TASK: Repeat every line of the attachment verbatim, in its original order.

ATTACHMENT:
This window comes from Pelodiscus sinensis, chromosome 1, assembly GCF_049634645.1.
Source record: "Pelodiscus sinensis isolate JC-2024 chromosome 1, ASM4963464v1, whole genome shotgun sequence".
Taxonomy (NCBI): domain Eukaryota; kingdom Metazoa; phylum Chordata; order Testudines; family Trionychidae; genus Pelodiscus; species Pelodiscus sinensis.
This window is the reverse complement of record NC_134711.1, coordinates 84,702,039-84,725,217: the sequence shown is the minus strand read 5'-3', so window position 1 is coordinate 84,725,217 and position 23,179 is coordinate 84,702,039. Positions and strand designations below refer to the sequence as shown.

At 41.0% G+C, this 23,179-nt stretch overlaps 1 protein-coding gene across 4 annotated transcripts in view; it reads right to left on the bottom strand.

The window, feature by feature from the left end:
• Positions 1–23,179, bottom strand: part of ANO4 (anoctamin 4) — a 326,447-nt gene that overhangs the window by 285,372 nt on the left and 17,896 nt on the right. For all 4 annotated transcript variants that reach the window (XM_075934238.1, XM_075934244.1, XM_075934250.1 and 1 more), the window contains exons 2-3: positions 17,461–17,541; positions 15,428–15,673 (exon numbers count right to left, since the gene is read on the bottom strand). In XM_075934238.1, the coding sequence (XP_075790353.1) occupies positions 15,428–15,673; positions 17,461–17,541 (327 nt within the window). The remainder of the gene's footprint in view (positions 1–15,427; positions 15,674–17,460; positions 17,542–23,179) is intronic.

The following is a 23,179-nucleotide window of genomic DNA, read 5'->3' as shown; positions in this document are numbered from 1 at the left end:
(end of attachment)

This window comes from Pelodiscus sinensis, chromosome 1, assembly GCF_049634645.1.
Source record: "Pelodiscus sinensis isolate JC-2024 chromosome 1, ASM4963464v1, whole genome shotgun sequence".
Taxonomy (NCBI): domain Eukaryota; kingdom Metazoa; phylum Chordata; order Testudines; family Trionychidae; genus Pelodiscus; species Pelodiscus sinensis.
This window is the reverse complement of record NC_134711.1, coordinates 84,702,039-84,725,217: the sequence shown is the minus strand read 5'-3', so window position 1 is coordinate 84,725,217 and position 23,179 is coordinate 84,702,039. Positions and strand designations below refer to the sequence as shown.

At 41.0% G+C, this 23,179-nt stretch overlaps 1 protein-coding gene across 4 annotated transcripts in view; it reads right to left on the bottom strand.

The window, feature by feature from the left end:
• Positions 1–23,179, bottom strand: part of ANO4 (anoctamin 4) — a 326,447-nt gene that overhangs the window by 285,372 nt on the left and 17,896 nt on the right. For all 4 annotated transcript variants that reach the window (XM_075934238.1, XM_075934244.1, XM_075934250.1 and 1 more), the window contains exons 2-3: positions 17,461–17,541; positions 15,428–15,673 (exon numbers count right to left, since the gene is read on the bottom strand). In XM_075934238.1, the coding sequence (XP_075790353.1) occupies positions 15,428–15,673; positions 17,461–17,541 (327 nt within the window). The remainder of the gene's footprint in view (positions 1–15,427; positions 15,674–17,460; positions 17,542–23,179) is intronic.

The following is a 23,179-nucleotide window of genomic DNA, read 5'->3' as shown; positions in this document are numbered from 1 at the left end: